The issues of trespass and public rights of way have always sat uncomfortably beside each other. For landowners lucky enough not to have rights of way across their land (these are far and few between), the issue is simply one of how to deal with trespass if and when it occurs. However, for landowners where rights of way are in place it can be challenging to get the balance right between managing public access and addressing the times when members of the public stray from paths.
It is incumbent on any landowner to make sure their boundaries and fencing are as secure as possible. However, landowners don’t want to over-fortify their land, so instead they should ensure they have adequate signage in place, to prevent rights being acquired, and/or to ask people to stick to the paths which do exist.
If signs are periodically damaged or removed you can serve notice to the county council under Section 31 of the Highways Act 1980 to state that signs have been put in place but have been defaced or removed. The statute makes the effect of the sign remain. However, not many landowners are aware of this useful and effective safeguard.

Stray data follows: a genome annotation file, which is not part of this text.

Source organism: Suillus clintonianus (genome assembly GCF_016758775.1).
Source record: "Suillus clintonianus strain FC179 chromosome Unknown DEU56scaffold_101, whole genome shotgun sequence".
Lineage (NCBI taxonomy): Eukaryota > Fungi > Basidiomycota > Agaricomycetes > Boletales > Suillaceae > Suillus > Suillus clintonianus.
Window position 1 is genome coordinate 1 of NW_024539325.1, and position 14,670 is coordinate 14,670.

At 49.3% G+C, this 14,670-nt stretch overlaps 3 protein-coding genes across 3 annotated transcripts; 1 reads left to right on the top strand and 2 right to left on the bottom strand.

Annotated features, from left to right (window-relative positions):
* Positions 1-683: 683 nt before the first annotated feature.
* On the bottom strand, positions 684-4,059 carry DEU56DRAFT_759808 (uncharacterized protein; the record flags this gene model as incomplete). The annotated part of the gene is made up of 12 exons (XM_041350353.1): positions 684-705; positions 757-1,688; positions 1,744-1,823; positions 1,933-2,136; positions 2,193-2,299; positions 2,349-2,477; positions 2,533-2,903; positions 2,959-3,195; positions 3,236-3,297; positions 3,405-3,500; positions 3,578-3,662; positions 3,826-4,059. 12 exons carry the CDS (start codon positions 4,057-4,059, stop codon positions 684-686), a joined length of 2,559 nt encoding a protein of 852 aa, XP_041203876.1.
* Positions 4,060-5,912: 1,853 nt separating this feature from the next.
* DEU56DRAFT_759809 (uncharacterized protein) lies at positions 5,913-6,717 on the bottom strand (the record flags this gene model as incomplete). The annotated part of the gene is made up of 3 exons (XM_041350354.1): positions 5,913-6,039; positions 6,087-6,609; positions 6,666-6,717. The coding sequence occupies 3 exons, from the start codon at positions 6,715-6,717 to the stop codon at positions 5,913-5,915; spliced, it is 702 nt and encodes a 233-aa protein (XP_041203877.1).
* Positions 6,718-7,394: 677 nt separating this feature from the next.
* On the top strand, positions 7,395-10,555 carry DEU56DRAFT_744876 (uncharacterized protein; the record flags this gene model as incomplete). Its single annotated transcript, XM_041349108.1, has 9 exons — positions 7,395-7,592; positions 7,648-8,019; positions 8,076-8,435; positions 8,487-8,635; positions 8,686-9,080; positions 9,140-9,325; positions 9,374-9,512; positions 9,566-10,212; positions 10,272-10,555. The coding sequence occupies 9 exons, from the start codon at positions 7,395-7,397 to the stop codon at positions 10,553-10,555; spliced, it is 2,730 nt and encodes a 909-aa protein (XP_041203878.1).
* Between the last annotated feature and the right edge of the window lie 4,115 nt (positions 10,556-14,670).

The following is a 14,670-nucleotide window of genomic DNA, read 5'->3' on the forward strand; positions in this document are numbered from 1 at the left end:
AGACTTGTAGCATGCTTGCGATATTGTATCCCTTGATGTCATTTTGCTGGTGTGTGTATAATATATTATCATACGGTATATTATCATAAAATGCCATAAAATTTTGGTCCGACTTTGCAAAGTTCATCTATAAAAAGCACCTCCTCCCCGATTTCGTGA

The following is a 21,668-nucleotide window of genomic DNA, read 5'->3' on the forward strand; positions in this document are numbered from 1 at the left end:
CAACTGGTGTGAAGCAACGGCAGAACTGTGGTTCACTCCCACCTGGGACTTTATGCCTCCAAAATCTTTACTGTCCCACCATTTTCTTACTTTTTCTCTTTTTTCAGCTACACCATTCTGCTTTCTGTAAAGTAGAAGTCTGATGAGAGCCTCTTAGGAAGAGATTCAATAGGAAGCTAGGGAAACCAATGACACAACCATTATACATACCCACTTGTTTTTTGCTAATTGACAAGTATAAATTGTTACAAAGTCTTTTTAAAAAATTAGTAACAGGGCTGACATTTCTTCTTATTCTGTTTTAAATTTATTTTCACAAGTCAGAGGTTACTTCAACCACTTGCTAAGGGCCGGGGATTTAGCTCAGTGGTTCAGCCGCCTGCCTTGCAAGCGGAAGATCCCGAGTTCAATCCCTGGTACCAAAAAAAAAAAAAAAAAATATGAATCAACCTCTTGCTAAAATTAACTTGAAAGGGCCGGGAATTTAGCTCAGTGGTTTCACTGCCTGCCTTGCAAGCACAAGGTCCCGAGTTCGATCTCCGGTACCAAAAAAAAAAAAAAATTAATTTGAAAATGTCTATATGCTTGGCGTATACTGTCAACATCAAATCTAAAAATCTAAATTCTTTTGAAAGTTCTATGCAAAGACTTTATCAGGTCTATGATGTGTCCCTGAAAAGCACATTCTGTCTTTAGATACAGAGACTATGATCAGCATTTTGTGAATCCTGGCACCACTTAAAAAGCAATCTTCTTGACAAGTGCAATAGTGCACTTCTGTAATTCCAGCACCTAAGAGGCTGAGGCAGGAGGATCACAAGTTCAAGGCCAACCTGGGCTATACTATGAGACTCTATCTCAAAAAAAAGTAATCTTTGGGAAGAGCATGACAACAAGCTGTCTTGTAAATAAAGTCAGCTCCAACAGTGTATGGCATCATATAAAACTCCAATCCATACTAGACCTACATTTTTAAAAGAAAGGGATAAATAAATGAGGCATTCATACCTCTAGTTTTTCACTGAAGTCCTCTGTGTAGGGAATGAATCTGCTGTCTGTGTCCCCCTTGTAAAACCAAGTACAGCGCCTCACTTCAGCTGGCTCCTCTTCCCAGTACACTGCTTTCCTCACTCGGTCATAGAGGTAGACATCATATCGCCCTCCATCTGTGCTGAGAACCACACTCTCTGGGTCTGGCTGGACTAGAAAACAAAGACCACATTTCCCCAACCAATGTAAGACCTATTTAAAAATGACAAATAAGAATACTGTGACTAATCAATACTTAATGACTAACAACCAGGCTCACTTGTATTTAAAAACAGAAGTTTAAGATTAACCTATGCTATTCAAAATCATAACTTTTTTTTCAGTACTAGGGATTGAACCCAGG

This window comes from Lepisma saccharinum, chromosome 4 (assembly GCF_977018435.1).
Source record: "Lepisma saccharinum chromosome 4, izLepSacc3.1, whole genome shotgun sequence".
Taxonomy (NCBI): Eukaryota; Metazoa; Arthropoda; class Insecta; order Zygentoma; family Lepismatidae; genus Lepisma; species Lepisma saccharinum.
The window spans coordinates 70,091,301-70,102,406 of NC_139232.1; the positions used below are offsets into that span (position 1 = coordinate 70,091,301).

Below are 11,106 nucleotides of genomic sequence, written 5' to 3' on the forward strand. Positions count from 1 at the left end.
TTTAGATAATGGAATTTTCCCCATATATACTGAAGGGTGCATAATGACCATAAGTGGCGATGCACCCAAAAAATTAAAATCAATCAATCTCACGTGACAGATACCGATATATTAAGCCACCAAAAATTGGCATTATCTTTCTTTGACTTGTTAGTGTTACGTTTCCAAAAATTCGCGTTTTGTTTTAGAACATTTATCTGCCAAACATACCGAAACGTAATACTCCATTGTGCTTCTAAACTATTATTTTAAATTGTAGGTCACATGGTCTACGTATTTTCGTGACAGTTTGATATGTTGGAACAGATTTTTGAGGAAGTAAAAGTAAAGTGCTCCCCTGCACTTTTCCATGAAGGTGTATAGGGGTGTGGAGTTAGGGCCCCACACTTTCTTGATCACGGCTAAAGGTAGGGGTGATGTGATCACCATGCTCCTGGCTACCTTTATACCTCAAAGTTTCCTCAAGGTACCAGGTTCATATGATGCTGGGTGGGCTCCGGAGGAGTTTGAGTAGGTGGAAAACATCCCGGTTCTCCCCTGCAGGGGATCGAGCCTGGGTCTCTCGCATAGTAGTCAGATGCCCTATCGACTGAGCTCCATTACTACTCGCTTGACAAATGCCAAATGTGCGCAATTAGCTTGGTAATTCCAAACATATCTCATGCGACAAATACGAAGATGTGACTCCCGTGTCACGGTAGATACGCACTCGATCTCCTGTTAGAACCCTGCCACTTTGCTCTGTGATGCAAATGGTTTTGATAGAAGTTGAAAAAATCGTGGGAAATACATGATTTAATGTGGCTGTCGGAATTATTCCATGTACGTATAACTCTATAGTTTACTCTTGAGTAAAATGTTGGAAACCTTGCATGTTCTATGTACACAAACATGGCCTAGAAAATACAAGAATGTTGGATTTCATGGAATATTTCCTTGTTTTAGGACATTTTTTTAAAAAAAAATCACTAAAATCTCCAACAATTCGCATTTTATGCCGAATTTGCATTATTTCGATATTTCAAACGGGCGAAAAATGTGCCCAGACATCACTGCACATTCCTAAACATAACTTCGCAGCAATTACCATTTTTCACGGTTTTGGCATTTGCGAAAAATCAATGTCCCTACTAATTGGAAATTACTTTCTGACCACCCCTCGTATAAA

You can make a deposit under Section 31 which is a statement to the county council to state that you have no public rights of way and don’t want any more than you’ve got. This is a fool-proof tactic for protecting your property.
When people do trespass on land or wander from rights of way you are within your rights to challenge and try to stop them. You should be firm, but at the same time be wary of using ‘reasonable force’ as this may put you at risk. You should also always make a written record of the challenge – where and when it occurred, who was involved, and what was said. This is critically important because if a member of the public has used a path for long enough unchallenged they can effectively acquire a right of way. When this happens the landowner may only have himself to blame.
West Country solicitor Jonathan Cheal is a public rights of way specialist whose services are in demand across the country on a topic which can be a minefield for farmers and landowners alike. Jonathan works with Mogers Drewett which has offices in Bath, Sherborne and Wells. He also regularly attends market days at Frome Livestock Market.